Teamsters to Pro-Soda Tax Lawmakers: No More Campaign Money For You
What do special interest groups want for their campaign donations? Are they looking for favors, access, or just a sympathetic ear? Most of the time, voters can only speculate (and worry) about the answers to those questions. But every so often, someone pulls back the curtain and lets us see the world of political giving with our own eyes.
On June 17th, Teamsters Local 830 secretary-treasurer Danny Grace sent a strongly worded letter to several Council members who voted to enact a soda tax earlier this month. In it, he lambasted lawmakers for supporting “Mayor Kenney’s regressive, discriminatory and likely unconstitutional Beverage Tax.” Grace, whose union represents soda bottlers and truck drivers, wrote that he told Council members time and time again that “this unfair tax that targets only one industry would be ruinous to the Teamsters, leading to the loss of thousands of family-sustaining jobs.” And then he informed them, pretty bluntly, that Teamsters Local 830 wouldn’t be giving them any more campaign money.
“Throughout your time on City Council, the Teamsters have been proud to support you, both with financial contributions and feet on the street during every election cycle,” said Grace. “As a result of your vote to support a regressive, discriminatory tax that will decimate my local and other Teamsters locals in the region that rely on a healthy beverage industry for work, we cannot in good conscience continue to offer you any support whatsoever going forward.”
Some legislators weren’t too happy about the letter. “I have been a friend to the Teamsters and am supportive of the working class,” said Councilman Kenyatta Johnson. “I thought the language was unwarranted and not reflective of the compromises made to pass the tax.” Councilman Mark Squilla said his office threw out the letter before he could read it. “I knew they would be upset,” he said, after an aide described the contents of the letter to him. “It’s just something that’s expected.”
Other Council members said they could see where the Teamsters were coming from. “I think they’re upset,” said Councilman Allan Domb. “I understand why they’re upset.”
I asked Grace for comment, pointing out that the letter made it seem like, when donating to lawmakers, he expected a quid pro quo.
“There is no quid pro quo here, as you so cynically suggest,” he responded. “The fact is that Teamsters Local 830 has asked for nothing from City Council other than fairness. A regressive, discriminatory Beverage Tax that targets one and only one industry — the same industry that supports my members — is the definition of unfairness. … We have every right to be angry with them and we have every right to turn our backs on them as they just did to us.”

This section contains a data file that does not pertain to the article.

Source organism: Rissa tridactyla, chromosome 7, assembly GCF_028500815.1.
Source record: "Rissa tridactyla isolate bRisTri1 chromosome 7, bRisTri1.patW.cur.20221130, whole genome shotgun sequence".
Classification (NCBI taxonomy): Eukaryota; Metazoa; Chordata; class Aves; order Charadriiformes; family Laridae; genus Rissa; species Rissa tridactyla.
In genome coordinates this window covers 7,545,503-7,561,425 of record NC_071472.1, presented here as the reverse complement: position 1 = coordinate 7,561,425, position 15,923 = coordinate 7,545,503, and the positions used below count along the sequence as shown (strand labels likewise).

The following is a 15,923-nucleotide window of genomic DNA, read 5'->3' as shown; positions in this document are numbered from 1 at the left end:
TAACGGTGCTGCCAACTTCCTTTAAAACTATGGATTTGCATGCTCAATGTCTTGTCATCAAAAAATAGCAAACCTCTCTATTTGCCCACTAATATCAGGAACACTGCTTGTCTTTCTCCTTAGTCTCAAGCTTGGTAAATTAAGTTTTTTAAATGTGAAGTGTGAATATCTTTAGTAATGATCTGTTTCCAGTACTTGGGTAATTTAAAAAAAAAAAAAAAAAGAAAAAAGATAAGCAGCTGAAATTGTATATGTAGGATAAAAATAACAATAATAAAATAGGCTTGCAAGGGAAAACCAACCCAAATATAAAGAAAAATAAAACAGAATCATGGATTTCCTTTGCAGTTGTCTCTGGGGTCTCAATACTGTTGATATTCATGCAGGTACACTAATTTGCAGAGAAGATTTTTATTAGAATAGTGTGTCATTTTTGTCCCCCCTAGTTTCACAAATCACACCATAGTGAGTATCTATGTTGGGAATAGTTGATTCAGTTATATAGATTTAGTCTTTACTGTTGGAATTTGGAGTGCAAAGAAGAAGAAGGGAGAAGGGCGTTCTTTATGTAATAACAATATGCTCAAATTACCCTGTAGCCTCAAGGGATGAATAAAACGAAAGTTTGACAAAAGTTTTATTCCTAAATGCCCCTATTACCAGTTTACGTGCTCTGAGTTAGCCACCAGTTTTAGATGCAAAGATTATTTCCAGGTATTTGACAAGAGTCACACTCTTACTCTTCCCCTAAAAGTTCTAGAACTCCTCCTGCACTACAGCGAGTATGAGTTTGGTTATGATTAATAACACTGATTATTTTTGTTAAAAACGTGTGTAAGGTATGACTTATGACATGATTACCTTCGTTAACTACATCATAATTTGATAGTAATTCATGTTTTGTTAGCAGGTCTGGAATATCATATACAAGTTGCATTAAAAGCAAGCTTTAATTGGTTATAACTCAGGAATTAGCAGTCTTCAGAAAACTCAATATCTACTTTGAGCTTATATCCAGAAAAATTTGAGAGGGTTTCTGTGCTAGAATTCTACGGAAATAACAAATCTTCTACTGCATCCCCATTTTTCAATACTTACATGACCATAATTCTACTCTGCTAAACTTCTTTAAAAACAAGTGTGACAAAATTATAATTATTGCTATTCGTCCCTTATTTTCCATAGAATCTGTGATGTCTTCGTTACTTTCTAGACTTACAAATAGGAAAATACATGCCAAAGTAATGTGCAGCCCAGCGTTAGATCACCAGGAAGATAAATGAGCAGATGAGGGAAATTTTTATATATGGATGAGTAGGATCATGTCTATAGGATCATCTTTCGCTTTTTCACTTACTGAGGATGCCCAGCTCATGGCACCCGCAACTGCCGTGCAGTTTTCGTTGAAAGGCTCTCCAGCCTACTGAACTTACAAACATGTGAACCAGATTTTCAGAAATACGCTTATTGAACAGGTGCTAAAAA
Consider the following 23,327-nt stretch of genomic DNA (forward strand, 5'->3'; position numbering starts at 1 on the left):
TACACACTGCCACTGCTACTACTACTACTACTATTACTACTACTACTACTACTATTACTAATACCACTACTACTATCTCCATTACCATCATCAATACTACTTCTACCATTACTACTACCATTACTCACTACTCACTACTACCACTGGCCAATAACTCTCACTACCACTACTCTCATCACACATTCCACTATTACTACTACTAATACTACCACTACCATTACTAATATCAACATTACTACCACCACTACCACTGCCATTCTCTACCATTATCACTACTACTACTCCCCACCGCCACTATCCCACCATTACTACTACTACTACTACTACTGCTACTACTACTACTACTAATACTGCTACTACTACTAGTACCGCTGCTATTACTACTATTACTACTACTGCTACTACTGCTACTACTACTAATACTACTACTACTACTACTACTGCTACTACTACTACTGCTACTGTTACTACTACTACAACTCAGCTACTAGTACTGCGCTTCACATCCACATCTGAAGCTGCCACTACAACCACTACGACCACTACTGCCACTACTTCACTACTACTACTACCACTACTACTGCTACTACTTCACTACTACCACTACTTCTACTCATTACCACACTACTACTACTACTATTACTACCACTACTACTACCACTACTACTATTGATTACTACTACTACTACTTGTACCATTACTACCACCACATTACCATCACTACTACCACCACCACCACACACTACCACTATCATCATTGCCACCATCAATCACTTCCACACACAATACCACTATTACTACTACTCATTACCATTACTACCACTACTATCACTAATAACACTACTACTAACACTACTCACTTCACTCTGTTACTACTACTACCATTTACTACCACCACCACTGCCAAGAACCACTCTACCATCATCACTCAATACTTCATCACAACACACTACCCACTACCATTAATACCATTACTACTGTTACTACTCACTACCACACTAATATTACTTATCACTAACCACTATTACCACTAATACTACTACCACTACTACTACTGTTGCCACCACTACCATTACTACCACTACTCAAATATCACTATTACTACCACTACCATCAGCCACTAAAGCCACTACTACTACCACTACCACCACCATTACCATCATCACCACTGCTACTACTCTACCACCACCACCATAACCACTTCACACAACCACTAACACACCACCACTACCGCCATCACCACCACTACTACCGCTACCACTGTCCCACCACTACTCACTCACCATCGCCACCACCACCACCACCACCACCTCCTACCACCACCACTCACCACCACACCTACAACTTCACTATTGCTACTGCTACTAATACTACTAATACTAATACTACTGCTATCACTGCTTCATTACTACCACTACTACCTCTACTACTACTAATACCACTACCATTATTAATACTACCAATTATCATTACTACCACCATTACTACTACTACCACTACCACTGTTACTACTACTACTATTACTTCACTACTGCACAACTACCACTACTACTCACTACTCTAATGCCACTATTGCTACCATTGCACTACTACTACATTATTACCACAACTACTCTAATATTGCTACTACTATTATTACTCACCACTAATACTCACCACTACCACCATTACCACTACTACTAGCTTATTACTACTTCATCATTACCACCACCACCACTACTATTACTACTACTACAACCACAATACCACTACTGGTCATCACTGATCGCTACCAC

In addition to Johnson, Squilla and Domb, the offices of Council members Blondell Reynolds Brown, Derek Green, Bill Greenlee, Bobby Henon and Cherelle Parker confirmed receiving the letter. Teamsters Local 830 donated $15,350 to Council candidates in 2015 and $3,250 to lawmakers in 2016 as of mid-May, according to the union’s campaign finance reports. Most Council members have received donations from the group in the past year-and-a-half.
Read Grace’s letter in full below:
Your vote in support of Mayor Kenney’s regressive, discriminatory and likely unconstitutional Beverage Tax was incredibly disappointing to my members and to me personally.
Time and again over the past three and a half months, I explained to you how this unfair tax that targets only one industry would be ruinous to the Teamsters, leading to the loss of thousands of family-sustaining jobs. Apparently, you didn’t care. I also told you that the tax would severely hurt small neighborhood shop owners across the city who rely on beverage sales to eke out a living. I have to assume you don’t care about them, either.
Even when the administration was discovered to have earmarked a huge percentage of the annual Beverage Tax revenues for the fund balance, the pension fund, Philadelphia Community College and numerous other pet programs that have nothing to do with children, you somehow rationalized the deceit in your own mind and decided to vote for the outrageous tax anyway. Your action defies logic and good governance.
Throughout your time on City Council, the Teamsters have been proud to support you, both with financial contributions and feet on the street during every election cycle. As a result of your vote to support a regressive, discriminatory tax that will decimate my local and other Teamsters locals in the region that rely on a healthy beverage industry for work, we cannot in good conscience continue to offer you any support whatsoever going forward.
Your support of this unconstitutional tax will land the City of Philadelphia in court where the Teamsters and our coalition partners fully expect to prevail. The damage to our relationship with you, however, has already been done.
Daniel H. Grace
Additional reporting by Jared Brey.
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